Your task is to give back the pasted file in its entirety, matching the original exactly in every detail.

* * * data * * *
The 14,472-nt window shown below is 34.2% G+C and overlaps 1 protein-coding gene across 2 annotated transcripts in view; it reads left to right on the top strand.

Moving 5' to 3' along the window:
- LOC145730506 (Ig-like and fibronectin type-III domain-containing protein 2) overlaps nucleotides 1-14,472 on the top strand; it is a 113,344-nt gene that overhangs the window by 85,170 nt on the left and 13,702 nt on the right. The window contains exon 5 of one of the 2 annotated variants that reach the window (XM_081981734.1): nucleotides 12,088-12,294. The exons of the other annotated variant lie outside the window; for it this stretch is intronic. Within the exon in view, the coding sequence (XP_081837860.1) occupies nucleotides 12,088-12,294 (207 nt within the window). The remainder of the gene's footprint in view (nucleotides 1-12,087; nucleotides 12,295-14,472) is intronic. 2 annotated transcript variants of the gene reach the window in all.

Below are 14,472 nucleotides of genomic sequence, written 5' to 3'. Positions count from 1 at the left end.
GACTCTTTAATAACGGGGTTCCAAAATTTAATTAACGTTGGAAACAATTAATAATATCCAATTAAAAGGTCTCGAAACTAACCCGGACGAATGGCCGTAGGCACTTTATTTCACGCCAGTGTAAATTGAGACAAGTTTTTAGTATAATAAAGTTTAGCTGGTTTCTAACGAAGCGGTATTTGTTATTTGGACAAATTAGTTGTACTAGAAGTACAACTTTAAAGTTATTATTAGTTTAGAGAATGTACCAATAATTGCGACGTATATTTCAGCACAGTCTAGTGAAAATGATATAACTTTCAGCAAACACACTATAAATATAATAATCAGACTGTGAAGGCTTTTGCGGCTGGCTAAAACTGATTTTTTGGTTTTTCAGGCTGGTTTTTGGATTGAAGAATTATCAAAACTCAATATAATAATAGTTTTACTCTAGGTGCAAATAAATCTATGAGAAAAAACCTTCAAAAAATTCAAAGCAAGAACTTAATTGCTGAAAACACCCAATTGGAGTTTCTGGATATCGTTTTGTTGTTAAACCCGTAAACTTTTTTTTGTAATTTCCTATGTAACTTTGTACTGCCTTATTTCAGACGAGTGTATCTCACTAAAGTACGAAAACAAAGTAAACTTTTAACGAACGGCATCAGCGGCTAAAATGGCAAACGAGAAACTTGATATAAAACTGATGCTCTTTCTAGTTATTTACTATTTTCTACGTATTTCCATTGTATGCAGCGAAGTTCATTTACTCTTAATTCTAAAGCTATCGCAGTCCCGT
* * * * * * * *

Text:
The 14,472-nt window shown below is 34.2% G+C and overlaps 1 protein-coding gene across 2 annotated transcripts in view; it reads left to right on the top strand.

Moving 5' to 3' along the window:
- LOC145730506 (Ig-like and fibronectin type-III domain-containing protein 2) overlaps nucleotides 1-14,472 on the top strand; it is a 113,344-nt gene that overhangs the window by 85,170 nt on the left and 13,702 nt on the right. The window contains exon 5 of one of the 2 annotated variants that reach the window (XM_081981734.1): nucleotides 12,088-12,294. The exons of the other annotated variant lie outside the window; for it this stretch is intronic. Within the exon in view, the coding sequence (XP_081837860.1) occupies nucleotides 12,088-12,294 (207 nt within the window). The remainder of the gene's footprint in view (nucleotides 1-12,087; nucleotides 12,295-14,472) is intronic. 2 annotated transcript variants of the gene reach the window in all.

Below are 14,472 nucleotides of genomic sequence, written 5' to 3'. Positions count from 1 at the left end.
GACTCTTTAATAACGGGGTTCCAAAATTTAATTAACGTTGGAAACAATTAATAATATCCAATTAAAAGGTCTCGAAACTAACCCGGACGAATGGCCGTAGGCACTTTATTTCACGCCAGTGTAAATTGAGACAAGTTTTTAGTATAATAAAGTTTAGCTGGTTTCTAACGAAGCGGTATTTGTTATTTGGACAAATTAGTTGTACTAGAAGTACAACTTTAAAGTTATTATTAGTTTAGAGAATGTACCAATAATTGCGACGTATATTTCAGCACAGTCTAGTGAAAATGATATAACTTTCAGCAAACACACTATAAATATAATAATCAGACTGTGAAGGCTTTTGCGGCTGGCTAAAACTGATTTTTTGGTTTTTCAGGCTGGTTTTTGGATTGAAGAATTATCAAAACTCAATATAATAATAGTTTTACTCTAGGTGCAAATAAATCTATGAGAAAAAACCTTCAAAAAATTCAAAGCAAGAACTTAATTGCTGAAAACACCCAATTGGAGTTTCTGGATATCGTTTTGTTGTTAAACCCGTAAACTTTTTTTTGTAATTTCCTATGTAACTTTGTACTGCCTTATTTCAGACGAGTGTATCTCACTAAAGTACGAAAACAAAGTAAACTTTTAACGAACGGCATCAGCGGCTAAAATGGCAAACGAGAAACTTGATATAAAACTGATGCTCTTTCTAGTTATTTACTATTTTCTACGTATTTCCATTGTATGCAGCGAAGTTCATTTACTCTTAATTCTAAAGCTATCGCAGTCCCGT